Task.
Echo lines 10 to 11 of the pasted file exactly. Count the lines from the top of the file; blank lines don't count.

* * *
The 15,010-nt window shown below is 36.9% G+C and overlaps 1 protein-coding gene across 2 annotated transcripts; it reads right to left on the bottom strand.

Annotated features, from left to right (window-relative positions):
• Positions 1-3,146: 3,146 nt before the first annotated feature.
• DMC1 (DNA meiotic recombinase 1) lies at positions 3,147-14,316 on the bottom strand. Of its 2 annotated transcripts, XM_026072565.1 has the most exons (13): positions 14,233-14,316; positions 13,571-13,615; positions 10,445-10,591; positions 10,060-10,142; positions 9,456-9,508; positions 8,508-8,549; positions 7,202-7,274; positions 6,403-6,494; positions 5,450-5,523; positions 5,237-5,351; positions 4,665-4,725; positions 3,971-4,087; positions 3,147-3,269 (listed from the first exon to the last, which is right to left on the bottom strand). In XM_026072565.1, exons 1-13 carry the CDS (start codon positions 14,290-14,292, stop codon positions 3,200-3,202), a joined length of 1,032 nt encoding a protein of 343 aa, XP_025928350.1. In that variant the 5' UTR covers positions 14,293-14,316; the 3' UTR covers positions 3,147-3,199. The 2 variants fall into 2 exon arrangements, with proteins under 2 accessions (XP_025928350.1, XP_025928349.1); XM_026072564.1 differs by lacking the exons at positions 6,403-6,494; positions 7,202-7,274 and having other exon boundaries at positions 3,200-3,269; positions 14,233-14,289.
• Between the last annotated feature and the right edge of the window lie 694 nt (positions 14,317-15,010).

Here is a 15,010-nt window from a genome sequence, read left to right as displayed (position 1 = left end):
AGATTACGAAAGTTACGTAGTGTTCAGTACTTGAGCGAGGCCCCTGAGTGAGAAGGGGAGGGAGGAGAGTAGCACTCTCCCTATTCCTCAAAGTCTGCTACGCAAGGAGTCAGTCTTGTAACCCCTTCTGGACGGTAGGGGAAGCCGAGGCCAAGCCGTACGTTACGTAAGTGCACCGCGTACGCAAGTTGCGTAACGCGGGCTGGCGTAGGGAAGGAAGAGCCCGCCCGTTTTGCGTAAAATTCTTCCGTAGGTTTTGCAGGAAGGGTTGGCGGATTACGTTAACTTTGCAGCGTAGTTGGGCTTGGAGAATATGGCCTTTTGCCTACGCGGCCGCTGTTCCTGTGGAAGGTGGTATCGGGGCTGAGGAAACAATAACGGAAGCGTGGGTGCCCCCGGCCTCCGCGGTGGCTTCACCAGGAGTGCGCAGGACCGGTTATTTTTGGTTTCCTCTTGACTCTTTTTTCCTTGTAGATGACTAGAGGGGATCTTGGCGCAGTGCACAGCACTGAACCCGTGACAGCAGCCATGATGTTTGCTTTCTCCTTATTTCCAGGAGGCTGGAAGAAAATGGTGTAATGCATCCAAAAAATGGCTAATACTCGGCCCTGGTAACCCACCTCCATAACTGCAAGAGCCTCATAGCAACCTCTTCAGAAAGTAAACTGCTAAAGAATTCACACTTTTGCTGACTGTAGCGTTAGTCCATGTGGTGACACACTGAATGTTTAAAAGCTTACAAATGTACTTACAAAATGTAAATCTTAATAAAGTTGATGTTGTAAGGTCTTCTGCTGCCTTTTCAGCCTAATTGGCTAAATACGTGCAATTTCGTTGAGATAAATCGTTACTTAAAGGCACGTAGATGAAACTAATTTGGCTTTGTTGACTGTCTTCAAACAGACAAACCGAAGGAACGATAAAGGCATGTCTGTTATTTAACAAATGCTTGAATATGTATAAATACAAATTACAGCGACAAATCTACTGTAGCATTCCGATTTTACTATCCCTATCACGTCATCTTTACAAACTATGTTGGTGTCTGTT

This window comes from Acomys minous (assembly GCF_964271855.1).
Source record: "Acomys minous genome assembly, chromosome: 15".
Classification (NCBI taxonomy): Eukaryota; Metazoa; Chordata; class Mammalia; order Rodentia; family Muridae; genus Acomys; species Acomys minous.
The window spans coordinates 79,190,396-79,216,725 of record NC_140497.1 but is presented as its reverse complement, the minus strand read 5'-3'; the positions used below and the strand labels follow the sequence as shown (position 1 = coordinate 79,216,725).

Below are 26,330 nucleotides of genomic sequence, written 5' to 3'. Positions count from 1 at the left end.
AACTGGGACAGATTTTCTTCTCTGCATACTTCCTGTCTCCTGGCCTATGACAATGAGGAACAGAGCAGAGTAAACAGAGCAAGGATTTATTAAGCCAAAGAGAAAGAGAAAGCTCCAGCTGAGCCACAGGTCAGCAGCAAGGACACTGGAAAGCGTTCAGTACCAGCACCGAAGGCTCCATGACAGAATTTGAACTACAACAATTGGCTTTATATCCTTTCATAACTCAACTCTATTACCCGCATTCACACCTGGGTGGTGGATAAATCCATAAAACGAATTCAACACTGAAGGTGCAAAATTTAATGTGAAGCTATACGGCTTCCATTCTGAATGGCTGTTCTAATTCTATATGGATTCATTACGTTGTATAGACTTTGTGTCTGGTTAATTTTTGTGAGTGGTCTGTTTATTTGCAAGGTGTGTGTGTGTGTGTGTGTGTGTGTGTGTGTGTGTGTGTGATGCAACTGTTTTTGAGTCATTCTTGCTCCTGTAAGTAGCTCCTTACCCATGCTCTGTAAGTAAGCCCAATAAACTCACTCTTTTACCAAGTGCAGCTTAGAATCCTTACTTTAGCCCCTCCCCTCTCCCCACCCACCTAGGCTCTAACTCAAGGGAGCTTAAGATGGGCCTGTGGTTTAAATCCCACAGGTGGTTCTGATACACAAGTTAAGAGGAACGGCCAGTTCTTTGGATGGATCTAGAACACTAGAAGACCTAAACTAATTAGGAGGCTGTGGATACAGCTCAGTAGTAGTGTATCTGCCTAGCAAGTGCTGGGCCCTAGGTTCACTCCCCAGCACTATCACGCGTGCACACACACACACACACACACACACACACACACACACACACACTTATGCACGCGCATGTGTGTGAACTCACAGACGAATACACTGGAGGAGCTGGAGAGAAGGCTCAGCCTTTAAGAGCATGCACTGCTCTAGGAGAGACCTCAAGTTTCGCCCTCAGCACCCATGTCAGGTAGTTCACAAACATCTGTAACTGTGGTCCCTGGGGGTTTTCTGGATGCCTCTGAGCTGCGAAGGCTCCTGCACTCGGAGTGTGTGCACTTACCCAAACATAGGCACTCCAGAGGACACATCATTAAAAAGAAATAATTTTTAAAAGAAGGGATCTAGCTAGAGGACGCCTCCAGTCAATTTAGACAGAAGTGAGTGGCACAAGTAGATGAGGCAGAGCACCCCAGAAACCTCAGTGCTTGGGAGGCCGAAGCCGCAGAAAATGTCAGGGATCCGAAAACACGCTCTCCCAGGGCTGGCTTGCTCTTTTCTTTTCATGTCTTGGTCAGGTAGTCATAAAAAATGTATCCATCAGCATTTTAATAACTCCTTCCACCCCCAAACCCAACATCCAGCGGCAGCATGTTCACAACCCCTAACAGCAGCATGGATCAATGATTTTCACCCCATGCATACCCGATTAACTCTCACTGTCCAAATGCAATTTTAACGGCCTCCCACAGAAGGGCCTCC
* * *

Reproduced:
Classification (NCBI taxonomy): Eukaryota; Metazoa; Chordata; class Mammalia; order Rodentia; family Muridae; genus Acomys; species Acomys minous.
The window spans coordinates 79,190,396-79,216,725 of record NC_140497.1 but is presented as its reverse complement, the minus strand read 5'-3'; the positions used below and the strand labels follow the sequence as shown (position 1 = coordinate 79,216,725).